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Nusra Front Attacks U.S.-Backed Syrian Fighters


A big part of the U.S. strategy in Syria has been to strengthen local rebel forces. That plan has endured a major setback. The al-Qaida-linked Nusra Front, one of the most powerful insurgent groups in northern Syria, has attacked U.S.-backed rebels near the Turkish border. It's not the first time that the Nusra Front has gone after rebel groups supported and trained by the Pentagon. The New York Times reports that the attack took American officials by surprise and amounted to a significant intelligence failure. I'm joined by Anne Barnard of The New York Times, who has been reporting on this from Baghdad. Thanks so much for being with us.

ANNE BARNARD: Thank you.

MARTIN: Getting information out of Syria has proven to be really difficult for journalists. How did the attack come to light?

BARNARD: The attack happened - just by chance - at a time when we had been researching this program for months, with my Syrian colleague in Turkey and my American colleague at the Pentagon. So we'd been going deep to try to get information on the program primarily from its Syrian participants and the Syrians who have been approached and refused. But the attack was also announced by Division 30, the group that came under attack.

MARTIN: What can you tell us about how the attacks were carried out?

BARNARD: Well, it seems that soon after the first class of graduates from this Pentagon training program for Syrian insurgents returned back into Syria, they came under attack by a group of Nusra Front fighters who first on Thursday captured their leader and several other fighters. And then on Friday, they attacked them with what were said to be about 50 fighters using heavy and medium-grade weapons.

MARTIN: Does this call into question how well these fighters were trained?

BARNARD: You know, I'm not sure the issue is the quality of the training.

MARTIN: Or the underestimation of the enemy?

BARNARD: Yes. I think certainly journalists and other people who have been observing this situation for a long time - I think it was pretty plain to us that this group was going to be threatened not only by the Islamic State and the Syrian government but also by the Nusra Front because the Nusra Front in the past has attacked and routed other groups that the United States was trying to support. Basically, they want to kill in the crib, as it were, any potential rival that might grow more powerful.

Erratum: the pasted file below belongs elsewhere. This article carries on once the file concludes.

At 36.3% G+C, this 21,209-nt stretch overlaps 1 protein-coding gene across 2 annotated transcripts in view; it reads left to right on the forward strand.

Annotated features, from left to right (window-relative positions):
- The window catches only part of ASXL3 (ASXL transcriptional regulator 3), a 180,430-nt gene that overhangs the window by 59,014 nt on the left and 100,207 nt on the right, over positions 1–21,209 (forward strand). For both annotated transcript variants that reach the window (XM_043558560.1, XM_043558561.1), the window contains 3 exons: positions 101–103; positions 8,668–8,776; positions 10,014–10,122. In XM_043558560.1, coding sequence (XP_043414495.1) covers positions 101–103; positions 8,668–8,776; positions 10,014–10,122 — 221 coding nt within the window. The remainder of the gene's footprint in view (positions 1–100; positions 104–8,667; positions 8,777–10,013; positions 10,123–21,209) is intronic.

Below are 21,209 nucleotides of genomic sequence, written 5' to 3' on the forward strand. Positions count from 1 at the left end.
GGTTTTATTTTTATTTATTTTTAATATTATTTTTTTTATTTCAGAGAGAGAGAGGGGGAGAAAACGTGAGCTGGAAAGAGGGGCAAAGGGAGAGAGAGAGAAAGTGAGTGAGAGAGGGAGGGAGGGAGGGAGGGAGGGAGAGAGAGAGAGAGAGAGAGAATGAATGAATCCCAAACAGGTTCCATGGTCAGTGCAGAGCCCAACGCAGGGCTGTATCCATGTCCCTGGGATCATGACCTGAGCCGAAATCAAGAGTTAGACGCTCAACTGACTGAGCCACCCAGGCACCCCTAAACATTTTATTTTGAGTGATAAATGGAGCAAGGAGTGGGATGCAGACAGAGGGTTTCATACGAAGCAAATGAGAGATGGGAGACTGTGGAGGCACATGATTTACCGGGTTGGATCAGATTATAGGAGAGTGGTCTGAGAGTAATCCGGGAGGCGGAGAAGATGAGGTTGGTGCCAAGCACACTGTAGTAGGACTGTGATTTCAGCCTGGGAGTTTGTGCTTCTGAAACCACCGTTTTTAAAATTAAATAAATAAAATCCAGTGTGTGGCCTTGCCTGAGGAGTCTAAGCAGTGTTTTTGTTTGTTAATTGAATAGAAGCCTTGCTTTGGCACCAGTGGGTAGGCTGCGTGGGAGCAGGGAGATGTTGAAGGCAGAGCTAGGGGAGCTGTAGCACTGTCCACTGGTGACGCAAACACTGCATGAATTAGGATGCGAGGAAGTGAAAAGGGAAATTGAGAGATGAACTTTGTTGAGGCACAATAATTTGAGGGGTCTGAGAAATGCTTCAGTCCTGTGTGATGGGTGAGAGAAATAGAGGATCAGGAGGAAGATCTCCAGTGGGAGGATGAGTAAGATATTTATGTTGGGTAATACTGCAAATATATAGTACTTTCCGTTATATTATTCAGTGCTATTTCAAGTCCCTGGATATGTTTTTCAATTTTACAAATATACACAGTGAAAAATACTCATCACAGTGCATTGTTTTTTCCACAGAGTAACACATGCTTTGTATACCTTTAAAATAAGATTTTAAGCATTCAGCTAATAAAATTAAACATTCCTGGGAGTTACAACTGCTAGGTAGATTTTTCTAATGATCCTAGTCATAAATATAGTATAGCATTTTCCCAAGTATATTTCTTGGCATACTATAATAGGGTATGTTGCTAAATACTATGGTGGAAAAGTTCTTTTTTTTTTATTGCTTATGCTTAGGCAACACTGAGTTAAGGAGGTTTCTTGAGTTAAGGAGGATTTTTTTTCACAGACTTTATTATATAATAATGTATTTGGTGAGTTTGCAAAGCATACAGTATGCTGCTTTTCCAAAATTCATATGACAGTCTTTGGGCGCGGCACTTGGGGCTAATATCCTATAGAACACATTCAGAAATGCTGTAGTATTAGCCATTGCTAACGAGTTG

MARTIN: What does this do to U.S. efforts to recruit and train more fighters on the ground in Syria?

BARNARD: Nothing good, although I have to say that the program seems to have been fundamentally flawed from the start in the sense that most of its target audience was just not interested in joining a program which required them to fight only ISIS and not also the president of Syria, Bashar al-Assad.

MARTIN: So if this group was key to the American strategy to fight the Islamic State, what does that mean? Where is that fight at in this moment?

BARNARD: This effort was clearly not going well in the first place. They only had 54 total fighters trained. So on the one hand, this group was a centerpiece of that program. On the other hand, the program was really not very robust.

MARTIN: You say you've been working with your own Syrian contacts. Have you had conversations with them? What has been their response? What's the effect of this attack on morale?

BARNARD: The people involved in this effort - of course, they're very shaken up, very upset. But when you talk to other insurgents - we had one contact who had declined to join this program because he was happy to fight ISIS but not to stop fighting Assad. And he said, you know, these people accepted a mission that they really should have known was impossible because the Americans are not properly supporting them. He compared it to driving to a place in a car when you know you don't have enough fuel to get there.

MARTIN: Anne Barnard is a reporter for The New York Times. She joined us on the line from Baghdad. Thanks so much for talking with us.

BARNARD: Thank you. Transcript provided by NPR, Copyright NPR.

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